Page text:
NEW YORK (CBS 2) -- Asthma affects more than 23 million people in the United States, and while the condition is treatable, it still causes 4,000 deaths every year. CBS 2HD's Dr. Max Gomez report there's evidence that something in your food or maybe even in your medicine cabinet, could be part of the problem.
It's something in milk, in your own body makes if you sit out in the sun, and it's the hottest new supplement many doctors and their patients are taking.
It's Vitamin D, and areas in the northern hemisphere where millions of people are Vitamin D-deficient are the same areas where asthma is most common.
If you have asthma or ever had a lung problem, you know what a spirometer is. Bailey Irwin used one in a pulmonary function test, a way to tell how he's doing with the asthma he's had since he was a child.
"It's very scary," he said. "There's not much that's more frightening than not being able to breathe. I mean you suck in air as hard as you can and you're not getting as much oxygen in your lungs."
Like Bailey, David Laufer's asthma is pretty well controlled with medication, but now we're learning that lack of a simple Vitamin D could be making their asthma worse and may even have a role in treatment.
"Vitamin D deficiency, not getting enough Vitamin D in the diet can affect asthma. And there are studies now looking at asthma control. Lung function will suffer with low levels of Vitamin D," said Dr. Clifford Bassett of the Long Island College Hospital.
That comes from a recent study in the annals of Asthma, Allergy and Immunology that suggests that there may be a cause-and-effect relationship between Vitamin D deficiency and uncontrolled asthma.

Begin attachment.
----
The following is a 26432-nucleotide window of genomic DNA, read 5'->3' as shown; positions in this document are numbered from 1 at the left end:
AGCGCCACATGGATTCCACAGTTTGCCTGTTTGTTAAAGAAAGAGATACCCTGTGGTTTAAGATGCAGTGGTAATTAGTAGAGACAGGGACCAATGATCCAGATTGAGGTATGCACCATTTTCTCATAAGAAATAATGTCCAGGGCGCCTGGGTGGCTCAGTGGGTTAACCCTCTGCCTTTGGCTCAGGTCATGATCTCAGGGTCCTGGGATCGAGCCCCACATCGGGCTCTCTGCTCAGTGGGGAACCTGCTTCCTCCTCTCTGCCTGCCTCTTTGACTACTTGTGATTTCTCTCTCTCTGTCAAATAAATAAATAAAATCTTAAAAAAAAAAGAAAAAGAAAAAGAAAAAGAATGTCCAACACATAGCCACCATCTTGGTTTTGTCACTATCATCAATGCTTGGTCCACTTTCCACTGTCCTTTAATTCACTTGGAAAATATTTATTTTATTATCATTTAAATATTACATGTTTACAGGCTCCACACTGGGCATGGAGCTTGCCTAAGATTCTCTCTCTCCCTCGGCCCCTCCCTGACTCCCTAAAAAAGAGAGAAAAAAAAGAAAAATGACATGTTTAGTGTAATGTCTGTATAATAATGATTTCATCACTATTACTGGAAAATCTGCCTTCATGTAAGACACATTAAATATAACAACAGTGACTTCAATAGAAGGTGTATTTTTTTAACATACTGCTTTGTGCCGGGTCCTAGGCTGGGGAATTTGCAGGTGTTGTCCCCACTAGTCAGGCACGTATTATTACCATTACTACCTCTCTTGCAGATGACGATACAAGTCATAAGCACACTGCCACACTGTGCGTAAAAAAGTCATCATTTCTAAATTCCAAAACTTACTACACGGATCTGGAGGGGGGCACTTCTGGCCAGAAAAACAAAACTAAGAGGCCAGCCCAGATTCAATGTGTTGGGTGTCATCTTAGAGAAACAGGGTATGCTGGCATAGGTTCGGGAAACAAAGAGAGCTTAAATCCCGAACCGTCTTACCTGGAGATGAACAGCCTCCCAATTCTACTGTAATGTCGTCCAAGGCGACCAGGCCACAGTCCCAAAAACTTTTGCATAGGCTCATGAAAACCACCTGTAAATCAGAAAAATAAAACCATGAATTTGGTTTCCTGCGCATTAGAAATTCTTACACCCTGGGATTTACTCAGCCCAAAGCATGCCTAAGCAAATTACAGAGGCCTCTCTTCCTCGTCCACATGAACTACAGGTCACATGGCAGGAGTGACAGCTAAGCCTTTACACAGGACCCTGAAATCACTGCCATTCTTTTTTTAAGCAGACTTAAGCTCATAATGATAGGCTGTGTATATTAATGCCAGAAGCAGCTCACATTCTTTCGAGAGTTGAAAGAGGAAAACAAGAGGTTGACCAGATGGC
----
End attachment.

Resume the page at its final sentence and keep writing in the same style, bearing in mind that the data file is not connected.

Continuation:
"It's probably true. Coincidentally or not I have a Vitamin D deficiency. I've been diagnosed with that," said Dr. Clifford Bassett of Long Island College Hospital. "Simple blood test to check a Vitamin D level. And we can determine pretty easily whether there a deficiency in Vitamin D."
The main source of Vitamin D in the American diet is milk, which is fortified with Vitamin D by law. But most people who are deficient will need supplements which are readily available over the counter.
And while the study didn't address whether taking Vitamin D would make asthma better, Bailey said"I'm taking a very sizeable Vitamin D supplement, and sure enough actually this Spring was probably the best spring I've had for allergies or asthema in 10 years."
Now if you have asthma, do not stop taking your medications just because you start taking Vitamin D. Talk it over with your doctor, have the simple blood test to check your levels and then decide on how much of the vitamin you need. Either way, a couple thousand international units a day of Vitamin D has very little risk and may help your asthma.
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